I enjoyed a fascinating and informative day at the NZ Society of Authors seminar, Publishing for Authors — the whole picture yesterday.

Inexorable trend — just a matter of time — Mark Coker

One of the keynote speakers was Mark Coker of Smashwords who talked about the past and preset of e-books, trends in the market, and the mistakes he sees US publishers making that perhaps we can learn to avoid. It was a really worthwhile session (see his slideshow below the fold).

I learned a lot from this likeable man whose business, which acts as a marketing/distribution platform for self-published and professionally published e-books, has experienced phenomenal growth as part of the wave. He told us Smashwords listed 140 e-books at the end of 2008, 6,000 e-books by end of 2009, and 22,500 by Sept this year 2010.

Mark’s analysis of the drivers of the traditional publishing model (mainly: control and, lately, risk mitigation) and the playing field-equalising effect of software and our move (headlong sprint?) to the internet really rang true. The money ‘equation’ and the prospect of added control means that more and more authors are becoming publishers, and more professional authors will go independent (becoming ‘indie’ publishers like indie filmmakers).

Publishers are losing control of the bricks and mortar, he said, which will, with the rise of e-books and print-on-demand solutions, become increasing irrelevant. Reading is unquestionably, demonstrably moving to screens.

One of the widely acknowledged downsides of that power-to-author move is a very real risk to ‘quality‘ — editorial and design — and Mark emphasised the ‘responsibility’ of the author/publisher to write a GREAT book — ‘Honour your reader with a great book’, he said. ‘Be fanatical about quality.’ He shared a few horror stories of badly-edited and presented books uploaded to Smashwords. Always gonna happen.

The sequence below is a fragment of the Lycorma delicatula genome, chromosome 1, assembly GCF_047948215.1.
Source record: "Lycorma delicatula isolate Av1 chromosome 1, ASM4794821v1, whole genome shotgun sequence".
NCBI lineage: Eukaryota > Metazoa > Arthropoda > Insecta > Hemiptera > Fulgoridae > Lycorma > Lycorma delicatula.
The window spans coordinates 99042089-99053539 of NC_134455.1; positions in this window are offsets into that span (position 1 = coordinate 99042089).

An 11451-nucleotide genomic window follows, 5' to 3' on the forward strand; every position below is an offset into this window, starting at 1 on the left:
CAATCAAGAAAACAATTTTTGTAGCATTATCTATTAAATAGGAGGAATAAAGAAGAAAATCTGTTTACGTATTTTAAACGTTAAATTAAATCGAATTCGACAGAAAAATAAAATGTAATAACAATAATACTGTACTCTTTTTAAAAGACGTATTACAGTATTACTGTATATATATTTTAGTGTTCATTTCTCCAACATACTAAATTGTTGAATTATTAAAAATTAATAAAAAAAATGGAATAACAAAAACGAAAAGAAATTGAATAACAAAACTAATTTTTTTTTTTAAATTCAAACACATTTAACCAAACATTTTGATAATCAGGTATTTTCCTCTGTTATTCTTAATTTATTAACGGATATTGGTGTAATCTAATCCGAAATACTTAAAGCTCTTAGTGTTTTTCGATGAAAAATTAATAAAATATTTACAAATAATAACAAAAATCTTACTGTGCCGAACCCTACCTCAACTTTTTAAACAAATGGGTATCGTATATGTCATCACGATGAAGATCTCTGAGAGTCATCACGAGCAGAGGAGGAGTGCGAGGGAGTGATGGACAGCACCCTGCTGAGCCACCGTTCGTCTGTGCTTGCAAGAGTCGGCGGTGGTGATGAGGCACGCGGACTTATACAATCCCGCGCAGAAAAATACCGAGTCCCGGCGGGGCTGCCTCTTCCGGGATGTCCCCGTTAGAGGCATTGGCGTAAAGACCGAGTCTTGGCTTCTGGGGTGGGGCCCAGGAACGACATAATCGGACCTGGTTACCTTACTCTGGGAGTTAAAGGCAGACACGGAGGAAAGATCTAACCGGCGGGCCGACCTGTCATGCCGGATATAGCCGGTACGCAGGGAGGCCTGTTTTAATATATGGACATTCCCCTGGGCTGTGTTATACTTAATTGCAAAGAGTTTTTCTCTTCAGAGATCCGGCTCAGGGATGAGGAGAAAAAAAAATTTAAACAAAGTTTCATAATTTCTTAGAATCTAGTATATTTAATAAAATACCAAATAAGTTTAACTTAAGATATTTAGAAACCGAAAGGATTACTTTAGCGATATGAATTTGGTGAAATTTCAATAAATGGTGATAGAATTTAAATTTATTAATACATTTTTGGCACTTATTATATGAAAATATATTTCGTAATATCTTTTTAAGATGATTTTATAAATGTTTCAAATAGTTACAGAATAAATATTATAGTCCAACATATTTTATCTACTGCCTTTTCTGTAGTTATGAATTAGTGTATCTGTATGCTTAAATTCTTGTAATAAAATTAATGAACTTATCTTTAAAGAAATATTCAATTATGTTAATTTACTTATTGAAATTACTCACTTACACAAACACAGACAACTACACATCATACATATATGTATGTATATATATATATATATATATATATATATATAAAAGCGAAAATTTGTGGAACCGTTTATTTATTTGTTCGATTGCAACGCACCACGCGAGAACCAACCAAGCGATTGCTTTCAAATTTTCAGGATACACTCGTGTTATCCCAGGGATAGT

There was much more in his presentation, all of it valuable, including some quite out-there thoughts about Digital Rights Management.

I, along with a minority of book people, think DRM is counterproductive to the future of book publishing. We shouldn’t erect obstacles that prevent customers from enjoying books. DRM treats law abiding customers like criminals by limiting their ability to enjoy their book their way. DRM adds unnecessary complexity and expense to books.

Hmm, the jury is still out on that one.

Here’s his recent The Seven Secrets to e-Book Publishing Success posted at Huffington Post which formed part of his talk, and the slideshow, if you’re interested.

Last thing: I liked this comment from his Smashwords Style Guide:

What Smashwords Publishes, What We Don’t Publish

Smashwords publishes only original and legal works, direct from the author or the exclusive digital publisher. We do not publish public domain books unless you are the original author. We also don’t publish incomplete or partial books, or books that appear elsewhere on the Internet under other authors’ names, as is common with Private Label Rights scams. If you write erotica, all your characters should be adults. And finally, we strongly discourage any book that advocates get-rich-quick “systems” for making money on the Internet. Smashwords is a serious publishing service for serious writers only.

Yeah, baby. There’s enough of that crap around as it is.